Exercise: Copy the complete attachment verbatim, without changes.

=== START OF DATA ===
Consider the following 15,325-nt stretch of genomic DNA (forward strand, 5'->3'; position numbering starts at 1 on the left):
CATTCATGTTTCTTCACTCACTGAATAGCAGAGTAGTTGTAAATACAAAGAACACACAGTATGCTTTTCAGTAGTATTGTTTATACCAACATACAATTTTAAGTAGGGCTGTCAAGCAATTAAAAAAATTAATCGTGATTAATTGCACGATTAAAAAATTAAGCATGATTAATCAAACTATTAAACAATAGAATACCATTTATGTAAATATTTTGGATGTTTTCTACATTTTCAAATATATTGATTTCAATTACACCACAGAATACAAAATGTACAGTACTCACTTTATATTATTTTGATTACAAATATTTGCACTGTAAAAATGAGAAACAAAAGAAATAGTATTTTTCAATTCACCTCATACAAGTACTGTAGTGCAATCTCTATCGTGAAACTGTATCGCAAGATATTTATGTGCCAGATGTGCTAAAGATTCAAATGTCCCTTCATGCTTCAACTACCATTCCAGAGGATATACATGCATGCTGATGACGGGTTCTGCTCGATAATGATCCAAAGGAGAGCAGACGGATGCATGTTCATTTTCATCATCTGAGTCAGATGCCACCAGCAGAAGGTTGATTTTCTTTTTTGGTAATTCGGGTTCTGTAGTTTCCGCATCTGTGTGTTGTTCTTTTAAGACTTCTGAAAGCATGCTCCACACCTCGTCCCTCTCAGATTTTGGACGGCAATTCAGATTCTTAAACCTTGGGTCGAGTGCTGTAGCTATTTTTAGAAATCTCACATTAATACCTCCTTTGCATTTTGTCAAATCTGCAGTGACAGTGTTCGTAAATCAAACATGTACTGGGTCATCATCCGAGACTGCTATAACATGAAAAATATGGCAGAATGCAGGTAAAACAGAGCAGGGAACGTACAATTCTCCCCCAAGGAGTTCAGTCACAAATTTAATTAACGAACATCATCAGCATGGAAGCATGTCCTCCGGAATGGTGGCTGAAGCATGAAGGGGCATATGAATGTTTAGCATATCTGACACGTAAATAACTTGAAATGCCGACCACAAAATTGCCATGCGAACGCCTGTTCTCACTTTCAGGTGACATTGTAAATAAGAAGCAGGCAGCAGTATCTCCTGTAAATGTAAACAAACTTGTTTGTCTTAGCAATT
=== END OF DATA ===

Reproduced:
Consider the following 15,325-nt stretch of genomic DNA (forward strand, 5'->3'; position numbering starts at 1 on the left):
CATTCATGTTTCTTCACTCACTGAATAGCAGAGTAGTTGTAAATACAAAGAACACACAGTATGCTTTTCAGTAGTATTGTTTATACCAACATACAATTTTAAGTAGGGCTGTCAAGCAATTAAAAAAATTAATCGTGATTAATTGCACGATTAAAAAATTAAGCATGATTAATCAAACTATTAAACAATAGAATACCATTTATGTAAATATTTTGGATGTTTTCTACATTTTCAAATATATTGATTTCAATTACACCACAGAATACAAAATGTACAGTACTCACTTTATATTATTTTGATTACAAATATTTGCACTGTAAAAATGAGAAACAAAAGAAATAGTATTTTTCAATTCACCTCATACAAGTACTGTAGTGCAATCTCTATCGTGAAACTGTATCGCAAGATATTTATGTGCCAGATGTGCTAAAGATTCAAATGTCCCTTCATGCTTCAACTACCATTCCAGAGGATATACATGCATGCTGATGACGGGTTCTGCTCGATAATGATCCAAAGGAGAGCAGACGGATGCATGTTCATTTTCATCATCTGAGTCAGATGCCACCAGCAGAAGGTTGATTTTCTTTTTTGGTAATTCGGGTTCTGTAGTTTCCGCATCTGTGTGTTGTTCTTTTAAGACTTCTGAAAGCATGCTCCACACCTCGTCCCTCTCAGATTTTGGACGGCAATTCAGATTCTTAAACCTTGGGTCGAGTGCTGTAGCTATTTTTAGAAATCTCACATTAATACCTCCTTTGCATTTTGTCAAATCTGCAGTGACAGTGTTCGTAAATCAAACATGTACTGGGTCATCATCCGAGACTGCTATAACATGAAAAATATGGCAGAATGCAGGTAAAACAGAGCAGGGAACGTACAATTCTCCCCCAAGGAGTTCAGTCACAAATTTAATTAACGAACATCATCAGCATGGAAGCATGTCCTCCGGAATGGTGGCTGAAGCATGAAGGGGCATATGAATGTTTAGCATATCTGACACGTAAATAACTTGAAATGCCGACCACAAAATTGCCATGCGAACGCCTGTTCTCACTTTCAGGTGACATTGTAAATAAGAAGCAGGCAGCAGTATCTCCTGTAAATGTAAACAAACTTGTTTGTCTTAGCAATT